Of all the celebrations to mark the 150th anniversary of Jean Sibelius in 2015, the Berlin Philharmonic’s Barbican residency must rank pretty high, with all seven symphonies in three concerts on successive days. What makes it even more tantalising is that while the Berlin Philharmonic doesn’t have this music coursing through its veins, its Chief Conductor, Sir Simon Rattle, most certainly does – his CBSO cycle, over 25 years ago, was one of his great early successes. There’s no denying that unleashing the Berlin sound on the music of the Finnish master was thrilling, but does turbo-charged Sibelius hit the spot?

Sir Simon Rattle and the Berliner Philharmoniker © Mark Allan | Barbican
Sir Simon Rattle and the Berliner Philharmoniker
© Mark Allan | Barbican

The Symphony no. 1 in E minor shares a similar musical language to that of Tchaikovsky. Sibelius heard the Pathétique just a few years before composing his First Symphony and the impassioned strings which pour forth in the finale indicate a certain debt in the Russian composer’s direction. The symphony’s opening also nods towards Tchaikovsky’s Fifth; both start with long clarinet solos and Andreas Ottensamer’s shaping of this forlorn, meandering theme was masterly, shading dynamics down to a morendo ppp before the strings streamed bright sunlight onto the score. The weight and warmth of the Berlin strings was quite overwhelming in its intensity through the performance.

The sheer density of the orchestral sound was astonishing, beautifully blended. It was blessed by woodwind playing to die for, led by Emmanuel Pahud’s flute, tightly focused and strongly projected. That warmth and weight of sound isn’t usually the first thing I’d look for in Sibelius, preferring the cooler clarity more readily associated with Nordic orchestras, but it was mightily persuasive. Rattle coaxed tender playing in the Andante second movement, while the Scherzo was imbued with boisterous fun, timpani hammering out the seven-note motif with relish. I harboured some doubts surrounding Rattle’s handling of the finale, where he indulged in gratuitous pulling around of tempi, albeit to grand romantic effect. Rippling harp, sweeping strings and high octane brass channelled Tchaikovskian ardour gloriously.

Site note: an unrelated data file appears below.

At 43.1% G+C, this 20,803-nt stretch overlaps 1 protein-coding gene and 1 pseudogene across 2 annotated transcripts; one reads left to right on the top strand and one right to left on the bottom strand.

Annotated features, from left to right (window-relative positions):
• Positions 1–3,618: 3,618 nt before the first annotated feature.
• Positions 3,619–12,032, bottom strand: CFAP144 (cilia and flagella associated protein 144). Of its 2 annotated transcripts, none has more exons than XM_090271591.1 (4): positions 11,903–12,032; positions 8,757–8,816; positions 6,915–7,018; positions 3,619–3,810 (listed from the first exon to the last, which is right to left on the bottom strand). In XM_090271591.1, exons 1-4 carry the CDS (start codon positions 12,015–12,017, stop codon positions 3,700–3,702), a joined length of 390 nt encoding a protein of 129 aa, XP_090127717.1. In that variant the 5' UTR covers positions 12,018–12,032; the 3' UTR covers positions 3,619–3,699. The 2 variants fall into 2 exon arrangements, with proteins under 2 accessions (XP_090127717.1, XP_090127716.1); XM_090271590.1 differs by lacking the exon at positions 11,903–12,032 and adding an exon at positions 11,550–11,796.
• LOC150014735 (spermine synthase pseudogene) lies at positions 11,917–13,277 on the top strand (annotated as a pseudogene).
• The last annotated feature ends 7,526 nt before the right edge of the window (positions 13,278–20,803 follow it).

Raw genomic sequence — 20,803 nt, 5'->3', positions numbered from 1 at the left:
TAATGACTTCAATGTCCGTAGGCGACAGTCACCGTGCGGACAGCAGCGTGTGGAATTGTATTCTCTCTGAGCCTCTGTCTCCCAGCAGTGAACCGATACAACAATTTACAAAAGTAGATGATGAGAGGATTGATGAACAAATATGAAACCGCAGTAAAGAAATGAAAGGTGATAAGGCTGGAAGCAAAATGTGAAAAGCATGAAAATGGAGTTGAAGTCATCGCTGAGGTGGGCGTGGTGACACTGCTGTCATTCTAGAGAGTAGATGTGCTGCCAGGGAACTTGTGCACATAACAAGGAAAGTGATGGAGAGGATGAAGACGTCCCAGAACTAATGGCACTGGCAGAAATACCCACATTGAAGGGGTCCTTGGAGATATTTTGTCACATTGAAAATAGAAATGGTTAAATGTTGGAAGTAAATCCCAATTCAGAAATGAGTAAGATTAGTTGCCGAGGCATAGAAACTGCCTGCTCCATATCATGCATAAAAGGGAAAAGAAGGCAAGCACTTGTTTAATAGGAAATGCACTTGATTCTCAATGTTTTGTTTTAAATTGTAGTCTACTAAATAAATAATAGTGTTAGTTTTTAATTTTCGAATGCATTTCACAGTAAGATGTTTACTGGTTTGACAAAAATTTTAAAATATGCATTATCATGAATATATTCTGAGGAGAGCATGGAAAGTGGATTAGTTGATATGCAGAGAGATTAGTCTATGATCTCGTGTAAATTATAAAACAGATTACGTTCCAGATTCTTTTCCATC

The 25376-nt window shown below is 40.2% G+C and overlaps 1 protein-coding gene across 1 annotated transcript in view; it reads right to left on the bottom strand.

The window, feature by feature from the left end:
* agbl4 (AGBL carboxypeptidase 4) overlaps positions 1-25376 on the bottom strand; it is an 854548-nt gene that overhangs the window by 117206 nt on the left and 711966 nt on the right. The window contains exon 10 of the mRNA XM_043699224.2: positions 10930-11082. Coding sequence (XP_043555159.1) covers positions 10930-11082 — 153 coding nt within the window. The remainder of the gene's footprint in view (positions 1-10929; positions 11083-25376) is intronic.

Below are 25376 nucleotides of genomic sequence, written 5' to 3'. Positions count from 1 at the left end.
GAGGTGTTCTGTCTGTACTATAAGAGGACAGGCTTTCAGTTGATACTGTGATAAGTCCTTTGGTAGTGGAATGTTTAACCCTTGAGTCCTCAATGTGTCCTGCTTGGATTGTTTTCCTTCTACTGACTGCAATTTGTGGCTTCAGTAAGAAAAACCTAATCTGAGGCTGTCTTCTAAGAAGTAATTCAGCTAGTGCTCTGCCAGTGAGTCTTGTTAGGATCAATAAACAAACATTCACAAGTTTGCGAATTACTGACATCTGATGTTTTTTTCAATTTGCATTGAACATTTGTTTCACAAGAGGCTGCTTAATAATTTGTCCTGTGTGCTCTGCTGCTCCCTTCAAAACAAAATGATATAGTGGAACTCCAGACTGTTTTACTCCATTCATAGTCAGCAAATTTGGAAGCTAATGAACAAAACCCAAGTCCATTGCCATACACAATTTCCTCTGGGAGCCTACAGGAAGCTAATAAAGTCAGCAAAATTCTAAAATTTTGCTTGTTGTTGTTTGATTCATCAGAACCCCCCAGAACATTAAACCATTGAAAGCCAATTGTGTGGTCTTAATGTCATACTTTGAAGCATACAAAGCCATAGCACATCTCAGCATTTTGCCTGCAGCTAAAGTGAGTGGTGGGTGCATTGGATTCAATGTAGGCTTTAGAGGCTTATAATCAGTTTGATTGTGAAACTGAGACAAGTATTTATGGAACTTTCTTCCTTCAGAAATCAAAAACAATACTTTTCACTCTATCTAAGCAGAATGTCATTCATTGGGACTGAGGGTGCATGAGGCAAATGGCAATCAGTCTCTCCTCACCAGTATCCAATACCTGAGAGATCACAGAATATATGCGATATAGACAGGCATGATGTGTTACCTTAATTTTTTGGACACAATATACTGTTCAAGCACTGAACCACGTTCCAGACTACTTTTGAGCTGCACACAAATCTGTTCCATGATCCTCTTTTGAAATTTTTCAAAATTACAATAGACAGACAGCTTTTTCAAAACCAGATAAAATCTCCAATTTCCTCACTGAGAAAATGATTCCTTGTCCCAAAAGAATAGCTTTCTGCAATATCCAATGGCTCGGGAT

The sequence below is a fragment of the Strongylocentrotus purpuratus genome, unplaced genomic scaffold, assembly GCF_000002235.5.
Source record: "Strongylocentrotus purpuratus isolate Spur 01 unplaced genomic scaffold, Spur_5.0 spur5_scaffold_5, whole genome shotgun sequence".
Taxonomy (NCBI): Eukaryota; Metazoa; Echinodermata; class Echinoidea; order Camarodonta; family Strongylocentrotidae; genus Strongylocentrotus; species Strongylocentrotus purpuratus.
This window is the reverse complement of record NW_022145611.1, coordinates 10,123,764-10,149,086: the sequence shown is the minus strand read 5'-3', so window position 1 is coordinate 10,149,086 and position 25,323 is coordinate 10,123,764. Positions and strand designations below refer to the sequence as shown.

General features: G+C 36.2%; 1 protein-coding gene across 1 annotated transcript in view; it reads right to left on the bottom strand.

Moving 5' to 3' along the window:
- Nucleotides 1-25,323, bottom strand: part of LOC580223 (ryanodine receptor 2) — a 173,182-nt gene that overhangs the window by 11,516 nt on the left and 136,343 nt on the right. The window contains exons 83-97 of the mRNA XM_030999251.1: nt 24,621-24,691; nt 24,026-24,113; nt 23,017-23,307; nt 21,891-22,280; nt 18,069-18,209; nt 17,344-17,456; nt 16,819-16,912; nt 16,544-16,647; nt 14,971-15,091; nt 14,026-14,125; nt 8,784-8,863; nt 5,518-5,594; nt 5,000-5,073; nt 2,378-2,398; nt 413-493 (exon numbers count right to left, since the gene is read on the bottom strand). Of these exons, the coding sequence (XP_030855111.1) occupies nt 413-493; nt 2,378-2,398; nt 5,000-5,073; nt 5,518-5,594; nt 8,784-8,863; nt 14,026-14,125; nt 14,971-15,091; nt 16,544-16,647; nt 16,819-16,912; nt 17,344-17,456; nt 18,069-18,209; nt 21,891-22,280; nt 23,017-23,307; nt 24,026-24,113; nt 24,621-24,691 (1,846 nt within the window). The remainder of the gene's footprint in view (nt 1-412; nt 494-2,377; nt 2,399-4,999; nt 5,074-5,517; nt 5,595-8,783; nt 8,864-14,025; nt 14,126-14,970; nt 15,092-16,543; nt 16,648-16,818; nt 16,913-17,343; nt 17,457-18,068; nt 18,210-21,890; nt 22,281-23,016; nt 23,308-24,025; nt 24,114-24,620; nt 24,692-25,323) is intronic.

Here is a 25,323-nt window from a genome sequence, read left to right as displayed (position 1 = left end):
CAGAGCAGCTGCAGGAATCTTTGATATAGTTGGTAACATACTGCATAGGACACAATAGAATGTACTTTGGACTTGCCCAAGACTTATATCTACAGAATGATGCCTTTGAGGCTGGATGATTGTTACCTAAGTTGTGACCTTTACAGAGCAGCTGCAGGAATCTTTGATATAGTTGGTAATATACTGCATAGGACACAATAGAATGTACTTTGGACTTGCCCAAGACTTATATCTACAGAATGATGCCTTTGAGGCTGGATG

Sir Simon Rattle and the Berliner Philharmoniker © Mark Allan | Barbican
Sir Simon Rattle and the Berliner Philharmoniker
© Mark Allan | Barbican

“It is as if the Almighty had thrown down the pieces of a mosaic for heaven’s floor and asked me to put them together,” wrote Sibelius about his Second Symphony. The gentle pulsing crotchets in the strings, met by a descending woodwind motif, offer one of the most relaxed, sunny symphonic openings, perhaps reflecting the Italian setting of its composition (Rapallo, 1901). Rattle and the Berliners neatly laid out these different ‘mosaic’ fragments before reassembling them. The equally episodic second movement gained from the granite-like Berlin brass and clinical pizzicatos.

The sense of struggle in the third movement gave way to blistering, ecstatic string playing in the finale. How great to watch an orchestra’s back desks playing with as much fevered passion as its front desks! Again, one sensed Rattle underlining all the tempo changes with a thick red pen, which enhanced the symphony’s fragmentary structure. The brass fully embraced the bombastic theme in the closing pages, although it was not propelled as forcefully by the timpanist as it could have been. Nevertheless, Rattle’s powerhouse reading had great impact to launch an impressive start to this Berlin residency.

****1